Duke of Argyll has been dubbed "Duke Darwinii" by papers.
Large number of toads have been found in railway cuttings; wishes a scientific observer had taken pains to explain where they came from.
Comments on Scottish schools and on the morals of the adult poor.
Milton Brodie | Forres.
We often speak and still more frequently think of you and yours, but my friend Stephens is too much occupied with parochial and family matters to send me many Gazettes about friends though he does write fully of all important parish matters, so I have not had particulars of you for an age and have determined to address a line to yourself to ask how you all are, How your son likes his Banking Employment I hope he will find it as profitable as the Lubbocks seem to do and not so conducive to gout as I hear it (or something else) is with them. The idea of a cottage shew of garden produce was a capital one, and from the report seems to have been quite a success. I suggested an addition of cottagers flowers to enliven the scene and encourage the ornamental, but it was not in time to be carried out this year.
I have to congratulate you on an accession to your honours, that your natural history
researches should have caused a number of the lower animals to be called by your name
was in the natural course but I did not look for a Duke Darwinii but there he is. By the way I hear he is very ill, if he dies you must get Owen to
stuff him for you. I do not think I have any natural history
for you, but that I lately saw a second instance of a donkey without a stripe. What do you think of the toads? My friend and neighbour Sir A
Gordon Cumming has written about these being found in the cuttings of the new railway in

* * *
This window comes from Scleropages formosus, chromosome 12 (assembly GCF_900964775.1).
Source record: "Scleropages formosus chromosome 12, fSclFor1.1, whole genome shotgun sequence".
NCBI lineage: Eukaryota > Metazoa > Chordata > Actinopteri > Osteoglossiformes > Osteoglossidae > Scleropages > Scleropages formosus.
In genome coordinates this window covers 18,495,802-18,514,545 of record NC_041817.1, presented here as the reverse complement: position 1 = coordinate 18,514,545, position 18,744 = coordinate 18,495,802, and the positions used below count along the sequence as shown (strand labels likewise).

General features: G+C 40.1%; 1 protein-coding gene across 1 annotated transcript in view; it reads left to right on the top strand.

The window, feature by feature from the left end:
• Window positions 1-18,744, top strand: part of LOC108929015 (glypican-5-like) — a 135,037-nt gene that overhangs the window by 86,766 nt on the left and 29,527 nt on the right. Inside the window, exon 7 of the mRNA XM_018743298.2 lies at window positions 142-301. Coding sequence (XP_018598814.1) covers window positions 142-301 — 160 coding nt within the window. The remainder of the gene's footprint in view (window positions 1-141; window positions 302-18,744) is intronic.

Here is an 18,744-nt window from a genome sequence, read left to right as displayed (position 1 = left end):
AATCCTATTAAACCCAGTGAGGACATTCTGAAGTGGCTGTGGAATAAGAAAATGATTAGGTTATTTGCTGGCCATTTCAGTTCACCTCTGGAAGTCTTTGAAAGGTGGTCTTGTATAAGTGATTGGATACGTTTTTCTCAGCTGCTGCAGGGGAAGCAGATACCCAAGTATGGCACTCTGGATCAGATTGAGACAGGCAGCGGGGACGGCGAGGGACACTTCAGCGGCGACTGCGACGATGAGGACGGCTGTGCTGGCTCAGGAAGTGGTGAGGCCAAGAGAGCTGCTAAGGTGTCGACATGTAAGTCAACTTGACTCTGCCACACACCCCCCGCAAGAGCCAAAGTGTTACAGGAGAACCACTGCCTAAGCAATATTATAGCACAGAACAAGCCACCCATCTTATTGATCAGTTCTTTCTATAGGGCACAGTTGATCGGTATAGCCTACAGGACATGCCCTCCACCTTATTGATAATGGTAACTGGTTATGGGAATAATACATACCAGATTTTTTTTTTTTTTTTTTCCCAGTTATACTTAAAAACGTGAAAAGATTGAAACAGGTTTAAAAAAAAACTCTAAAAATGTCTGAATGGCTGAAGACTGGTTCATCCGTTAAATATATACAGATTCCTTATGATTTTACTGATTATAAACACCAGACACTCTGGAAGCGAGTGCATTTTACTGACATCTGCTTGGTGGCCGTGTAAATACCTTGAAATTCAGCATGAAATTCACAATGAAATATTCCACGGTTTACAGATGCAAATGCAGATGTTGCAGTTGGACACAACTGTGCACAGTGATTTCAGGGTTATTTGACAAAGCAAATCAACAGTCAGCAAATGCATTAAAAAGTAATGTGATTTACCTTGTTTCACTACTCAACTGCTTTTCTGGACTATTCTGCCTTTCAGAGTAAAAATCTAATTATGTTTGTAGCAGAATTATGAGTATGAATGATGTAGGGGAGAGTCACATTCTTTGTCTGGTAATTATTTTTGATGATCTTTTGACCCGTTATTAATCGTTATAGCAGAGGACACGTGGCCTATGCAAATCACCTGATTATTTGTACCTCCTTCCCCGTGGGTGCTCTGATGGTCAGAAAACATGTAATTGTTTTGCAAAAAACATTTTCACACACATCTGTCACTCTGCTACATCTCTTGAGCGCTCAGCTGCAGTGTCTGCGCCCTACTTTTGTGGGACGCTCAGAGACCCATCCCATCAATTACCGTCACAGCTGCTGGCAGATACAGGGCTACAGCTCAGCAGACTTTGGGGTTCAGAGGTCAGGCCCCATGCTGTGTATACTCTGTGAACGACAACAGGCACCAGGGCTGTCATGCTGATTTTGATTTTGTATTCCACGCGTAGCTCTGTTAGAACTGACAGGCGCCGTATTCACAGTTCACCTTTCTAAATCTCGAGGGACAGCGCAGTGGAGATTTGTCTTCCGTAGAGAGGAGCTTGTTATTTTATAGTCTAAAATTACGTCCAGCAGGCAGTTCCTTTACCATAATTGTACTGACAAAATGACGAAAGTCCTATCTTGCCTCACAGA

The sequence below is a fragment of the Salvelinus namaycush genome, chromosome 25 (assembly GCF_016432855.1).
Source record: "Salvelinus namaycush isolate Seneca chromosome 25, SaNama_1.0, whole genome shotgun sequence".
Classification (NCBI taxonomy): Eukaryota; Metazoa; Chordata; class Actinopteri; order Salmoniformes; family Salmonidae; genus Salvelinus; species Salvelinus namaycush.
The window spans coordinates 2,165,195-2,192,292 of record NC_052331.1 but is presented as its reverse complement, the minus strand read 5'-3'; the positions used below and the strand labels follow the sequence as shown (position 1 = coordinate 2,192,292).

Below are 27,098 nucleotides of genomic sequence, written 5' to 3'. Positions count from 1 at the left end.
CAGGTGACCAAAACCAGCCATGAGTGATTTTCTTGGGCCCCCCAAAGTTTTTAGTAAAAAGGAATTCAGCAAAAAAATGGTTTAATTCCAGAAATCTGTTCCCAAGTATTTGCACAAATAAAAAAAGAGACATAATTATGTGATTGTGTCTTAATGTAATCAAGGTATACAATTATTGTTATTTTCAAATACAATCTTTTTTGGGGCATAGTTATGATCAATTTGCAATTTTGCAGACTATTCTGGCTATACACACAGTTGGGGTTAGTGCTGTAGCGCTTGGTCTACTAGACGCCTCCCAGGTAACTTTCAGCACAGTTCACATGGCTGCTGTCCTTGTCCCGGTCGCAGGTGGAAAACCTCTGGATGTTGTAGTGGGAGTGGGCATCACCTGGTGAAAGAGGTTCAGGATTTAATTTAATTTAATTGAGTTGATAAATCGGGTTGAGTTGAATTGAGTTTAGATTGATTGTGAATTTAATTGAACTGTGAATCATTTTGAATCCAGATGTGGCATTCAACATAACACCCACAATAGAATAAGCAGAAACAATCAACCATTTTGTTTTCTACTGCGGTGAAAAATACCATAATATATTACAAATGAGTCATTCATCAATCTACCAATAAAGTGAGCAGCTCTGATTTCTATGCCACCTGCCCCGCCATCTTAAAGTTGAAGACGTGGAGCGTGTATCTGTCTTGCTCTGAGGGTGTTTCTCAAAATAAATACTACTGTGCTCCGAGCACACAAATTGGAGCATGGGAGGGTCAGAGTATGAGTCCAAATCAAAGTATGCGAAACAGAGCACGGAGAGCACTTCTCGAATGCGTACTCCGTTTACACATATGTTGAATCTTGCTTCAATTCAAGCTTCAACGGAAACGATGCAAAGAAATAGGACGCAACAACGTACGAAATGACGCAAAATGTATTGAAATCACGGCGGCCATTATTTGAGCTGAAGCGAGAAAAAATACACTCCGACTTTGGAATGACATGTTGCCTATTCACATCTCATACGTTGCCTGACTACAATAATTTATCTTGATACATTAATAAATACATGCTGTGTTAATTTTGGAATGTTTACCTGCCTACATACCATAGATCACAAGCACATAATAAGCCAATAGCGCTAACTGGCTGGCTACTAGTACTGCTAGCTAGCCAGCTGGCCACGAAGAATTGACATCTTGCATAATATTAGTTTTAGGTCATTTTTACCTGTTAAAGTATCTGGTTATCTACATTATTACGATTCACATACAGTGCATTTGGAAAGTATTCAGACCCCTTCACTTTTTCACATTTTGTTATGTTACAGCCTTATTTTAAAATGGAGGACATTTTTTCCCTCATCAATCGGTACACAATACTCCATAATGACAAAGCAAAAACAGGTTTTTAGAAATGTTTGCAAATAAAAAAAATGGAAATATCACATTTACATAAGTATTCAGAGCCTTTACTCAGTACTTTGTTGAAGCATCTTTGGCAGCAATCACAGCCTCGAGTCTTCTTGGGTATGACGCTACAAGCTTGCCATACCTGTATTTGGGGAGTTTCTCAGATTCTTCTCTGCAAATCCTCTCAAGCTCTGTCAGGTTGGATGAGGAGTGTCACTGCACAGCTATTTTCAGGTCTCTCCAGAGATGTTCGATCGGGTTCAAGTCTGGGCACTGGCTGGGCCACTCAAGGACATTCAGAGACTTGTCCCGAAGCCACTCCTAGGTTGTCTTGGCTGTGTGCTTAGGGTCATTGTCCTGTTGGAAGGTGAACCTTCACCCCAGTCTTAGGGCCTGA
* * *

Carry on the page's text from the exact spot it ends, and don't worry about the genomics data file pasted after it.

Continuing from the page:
large numbers. I cannot find that there is any good evidence
of their being found actually in the stone, but it seems certain that they turned up, no
one seems to know whence in very queer places, and though one here and there might be
found in some deep hole with very little opening for air and food, it is odd that so
many should appear, and I am sorry that no really scientific observer should have taken
pains to make out when they really lived. I believe D
You and I have often had small arguments about rating for schools If you were here I think you would come over to my side. We pay
in this parish about double what the Downe School costs, the education is not good and
the behaviour of the children and moral conduct of the adult poor is very sad indeed.
The abuse has crept in to make the schoolmaster's post a step to the office of preacher
in the Establishment, so the master who gets probably
As to ourselves I have not much to tell you. M
I wish you would come down here and take a look at the red sandstone, and other interests of the North—
Our kindest regards to M
Believe me Dear Darwin | Yours faithfully | J Brodie Innes—
- f1 4283.f1The year is established by the relationship between this letter and the letter to J. B. Innes, 1 September .
- f2 4283.f2Thomas Sellwood Stephens was the curate of St Mary's church, Down; Innes was the perpetual curate (Clergy list). Having inherited an estate, Innes moved to Forres, Scotland, in 1862 (see Correspondence vol. 10). Innes continued to be the non-resident incumbent of Down until 1869 (Crockford's 1894, Freeman 1978).